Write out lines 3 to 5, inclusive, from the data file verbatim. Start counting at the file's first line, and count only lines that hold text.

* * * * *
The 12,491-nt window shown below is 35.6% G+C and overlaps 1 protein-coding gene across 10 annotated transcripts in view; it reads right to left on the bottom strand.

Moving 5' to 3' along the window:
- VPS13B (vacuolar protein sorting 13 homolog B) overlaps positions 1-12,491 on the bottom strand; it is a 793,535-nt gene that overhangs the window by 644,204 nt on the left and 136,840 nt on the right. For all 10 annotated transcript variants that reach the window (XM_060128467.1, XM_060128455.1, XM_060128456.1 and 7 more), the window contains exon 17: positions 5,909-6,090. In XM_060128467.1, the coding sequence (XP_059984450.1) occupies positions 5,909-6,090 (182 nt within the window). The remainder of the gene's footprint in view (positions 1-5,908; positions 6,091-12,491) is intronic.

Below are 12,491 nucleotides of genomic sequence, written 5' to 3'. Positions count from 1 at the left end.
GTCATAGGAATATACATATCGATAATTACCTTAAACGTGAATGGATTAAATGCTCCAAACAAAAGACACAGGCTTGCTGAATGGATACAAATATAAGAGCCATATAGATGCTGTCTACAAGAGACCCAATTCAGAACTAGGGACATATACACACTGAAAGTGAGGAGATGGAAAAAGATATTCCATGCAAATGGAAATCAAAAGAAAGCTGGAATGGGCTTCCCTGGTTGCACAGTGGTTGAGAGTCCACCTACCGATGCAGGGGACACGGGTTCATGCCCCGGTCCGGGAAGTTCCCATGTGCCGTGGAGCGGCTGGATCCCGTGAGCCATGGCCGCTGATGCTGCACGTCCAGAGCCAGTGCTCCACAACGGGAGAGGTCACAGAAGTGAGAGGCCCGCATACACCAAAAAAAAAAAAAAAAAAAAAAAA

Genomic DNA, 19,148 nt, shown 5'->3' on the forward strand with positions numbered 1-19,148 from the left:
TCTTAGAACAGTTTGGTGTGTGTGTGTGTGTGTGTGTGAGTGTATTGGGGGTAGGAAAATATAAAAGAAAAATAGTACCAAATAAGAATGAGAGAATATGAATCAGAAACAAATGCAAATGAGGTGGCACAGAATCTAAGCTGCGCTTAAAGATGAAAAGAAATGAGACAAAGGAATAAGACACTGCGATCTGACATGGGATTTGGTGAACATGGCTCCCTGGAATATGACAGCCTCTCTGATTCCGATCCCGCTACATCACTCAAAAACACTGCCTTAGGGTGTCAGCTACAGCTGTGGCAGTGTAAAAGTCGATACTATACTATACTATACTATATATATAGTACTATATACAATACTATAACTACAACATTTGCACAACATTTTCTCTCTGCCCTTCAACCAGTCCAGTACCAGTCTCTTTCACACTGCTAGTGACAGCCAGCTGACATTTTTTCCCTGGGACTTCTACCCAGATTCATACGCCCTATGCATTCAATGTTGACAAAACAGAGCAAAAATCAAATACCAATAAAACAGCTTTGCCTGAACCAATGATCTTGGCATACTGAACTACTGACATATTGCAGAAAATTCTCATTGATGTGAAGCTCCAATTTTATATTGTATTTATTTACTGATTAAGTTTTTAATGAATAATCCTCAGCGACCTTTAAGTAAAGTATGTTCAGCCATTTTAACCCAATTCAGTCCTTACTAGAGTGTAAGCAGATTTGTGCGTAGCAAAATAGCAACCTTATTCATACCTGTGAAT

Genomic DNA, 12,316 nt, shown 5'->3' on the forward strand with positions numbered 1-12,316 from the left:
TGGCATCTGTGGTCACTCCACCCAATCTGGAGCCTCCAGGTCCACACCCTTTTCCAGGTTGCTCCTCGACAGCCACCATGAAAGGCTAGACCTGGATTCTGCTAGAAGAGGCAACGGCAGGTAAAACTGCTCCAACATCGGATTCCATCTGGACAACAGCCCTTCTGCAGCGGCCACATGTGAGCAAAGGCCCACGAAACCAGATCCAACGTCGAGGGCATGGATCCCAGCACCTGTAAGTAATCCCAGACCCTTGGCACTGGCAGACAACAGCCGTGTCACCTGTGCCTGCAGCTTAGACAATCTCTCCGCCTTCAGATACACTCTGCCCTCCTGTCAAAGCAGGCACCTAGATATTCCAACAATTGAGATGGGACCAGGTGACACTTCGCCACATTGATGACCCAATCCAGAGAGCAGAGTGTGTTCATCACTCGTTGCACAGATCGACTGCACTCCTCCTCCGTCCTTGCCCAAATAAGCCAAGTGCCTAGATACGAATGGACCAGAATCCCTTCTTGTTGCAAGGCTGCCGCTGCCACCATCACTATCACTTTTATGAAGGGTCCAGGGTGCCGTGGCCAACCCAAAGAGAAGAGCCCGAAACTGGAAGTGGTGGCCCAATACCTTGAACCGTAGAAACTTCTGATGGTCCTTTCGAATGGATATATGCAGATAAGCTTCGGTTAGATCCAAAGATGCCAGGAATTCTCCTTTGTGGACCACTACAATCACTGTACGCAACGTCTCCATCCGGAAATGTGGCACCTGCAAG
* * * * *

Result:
- VPS13B (vacuolar protein sorting 13 homolog B) overlaps positions 1-12,491 on the bottom strand; it is a 793,535-nt gene that overhangs the window by 644,204 nt on the left and 136,840 nt on the right. For all 10 annotated transcript variants that reach the window (XM_060128467.1, XM_060128455.1, XM_060128456.1 and 7 more), the window contains exon 17: positions 5,909-6,090. In XM_060128467.1, the coding sequence (XP_059984450.1) occupies positions 5,909-6,090 (182 nt within the window). The remainder of the gene's footprint in view (positions 1-5,908; positions 6,091-12,491) is intronic.

Below are 12,491 nucleotides of genomic sequence, written 5' to 3'. Positions count from 1 at the left end.
GTCATAGGAATATACATATCGATAATTACCTTAAACGTGAATGGATTAAATGCTCCAAACAAAAGACACAGGCTTGCTGAATGGATACAAATATAAGAGCCATATAGATGCTGTCTACAAGAGACCCAATTCAGAACTAGGGACATATACACACTGAAAGTGAGGAGATGGAAAAAGATATTCCATGCAAATGGAAATCAAAAGAAAGCTGGAATGGGCTTCCCTGGTTGCACAGTGGTTGAGAGTCCACCTACCGATGCAGGGGACACGGGTTCATGCCCCGGTCCGGGAAGTTCCCATGTGCCGTGGAGCGGCTGGATCCCGTGAGCCATGGCCGCTGATGCTGCACGTCCAGAGCCAGTGCTCCACAACGGGAGAGGTCACAGAAGTGAGAGGCCCGCATACACCAAAAAAAAAAAAAAAAAAAAAAAA